Alex Ross has always wanted to be behind a microphone. As a producer, he’s worked for numerous traditional media organizations. He’s also a freelancer who runs his own company called Ross Never Sleeps Productions. But that wasn’t getting him on air.
“Radio has always been the medium that speaks to me the most, no pun intended,” Ross says with a laugh. For his latest project, he launched the Never Sleeps Network in April to create and produce podcasts. “We’re calling ourselves the premier indie, independent, podcast network,” he says of NSN, which creates Toronto-centric content.
The Never Sleeps Network materialized out of a particularly productive therapy session. “After dealing with a lot of anxiety and just kind of a lack of motivation in some of my own 9-to-5 stuff,” Ross says, “I gave myself something to look forward to: my 5-to-9.”
Instead of simply creating his own podcast, he brought together a team of Toronto journalists, writers and artists including Aaron Broverman, whose show Speech Bubble is about comic books, and Lisa Schwartzman, who podcasts about comedy with Steven Shehori on You Better Don’t. Now, he’s providing his fellow collaborators with a venue to get creative on air all while giving a voice to Toronto, a city he considers underserved in terms of locally oriented podcasts.
Podcasts aren’t new. In fact, they emerged in the early 2000s. These radio-like shows are finally catching on as an enormously popular mass medium. Five million users downloaded the Serial podcast from the Apple Store. And in June, podcaster Marc Maron interviewed U.S. President Barack Obama on his show WTF with Marc Maron.
Among the six shows currently on the NSN, Ross has two of his own: Ross Never Sleeps and Speaking Duck. Ross describes the former as an industry insider program where he interviews various individuals such as comedians, musicians and bloggers. The latter is all about the Toronto food scene, which is recognized globally for its diversity.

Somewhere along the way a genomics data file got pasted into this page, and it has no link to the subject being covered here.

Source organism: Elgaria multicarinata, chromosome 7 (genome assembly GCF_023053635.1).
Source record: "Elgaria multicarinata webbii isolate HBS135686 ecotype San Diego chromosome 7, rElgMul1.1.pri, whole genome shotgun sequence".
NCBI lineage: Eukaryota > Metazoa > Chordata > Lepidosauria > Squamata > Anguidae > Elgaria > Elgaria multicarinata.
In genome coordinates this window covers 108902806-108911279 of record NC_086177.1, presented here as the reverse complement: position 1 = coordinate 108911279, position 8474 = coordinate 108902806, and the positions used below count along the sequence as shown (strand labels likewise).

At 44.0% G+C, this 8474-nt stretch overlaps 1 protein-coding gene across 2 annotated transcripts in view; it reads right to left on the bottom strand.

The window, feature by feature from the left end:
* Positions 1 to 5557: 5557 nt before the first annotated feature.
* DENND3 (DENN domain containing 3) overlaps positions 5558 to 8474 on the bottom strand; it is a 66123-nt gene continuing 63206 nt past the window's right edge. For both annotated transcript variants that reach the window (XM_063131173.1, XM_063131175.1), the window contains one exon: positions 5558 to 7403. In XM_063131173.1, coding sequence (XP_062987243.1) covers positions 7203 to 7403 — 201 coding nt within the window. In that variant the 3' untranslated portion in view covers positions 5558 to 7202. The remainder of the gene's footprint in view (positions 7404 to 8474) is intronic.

“There’s a reason why the definition of zaftig has a picture of me in the dictionary,” Ross says. Food is his passion and by bringing chefs and restaurants onto his show, he’s able to interview his heroes. Recent episodes have included guests such as David Chrystian, who competed on Top Chef Canada in 2012, and Jesse Vallins from the Saint Tavern.
Like Marc Maron, who interviews guests (Obama included) from his garage, Ross produces his shows from his Toronto home at King and Bathurst streets. His company also has a production facility in the Junction neighbourhood. Along with putting out the podcasts, Ross and the NSN act as an agency by marketing them and building up a loyal following for each one. “Now we’re looking to launch more shows in the upcoming months,” says Ross.
Ross is unabashed about his Jewish background and he knows it comes out on air as he kibitzes with guests and fellow NSN producers. For him, there’s also something very Jewish about the NSN itself. “It’s about building a community for me,” he says. “If there’s anything more Jewish than building a community, I don’t know what it is.”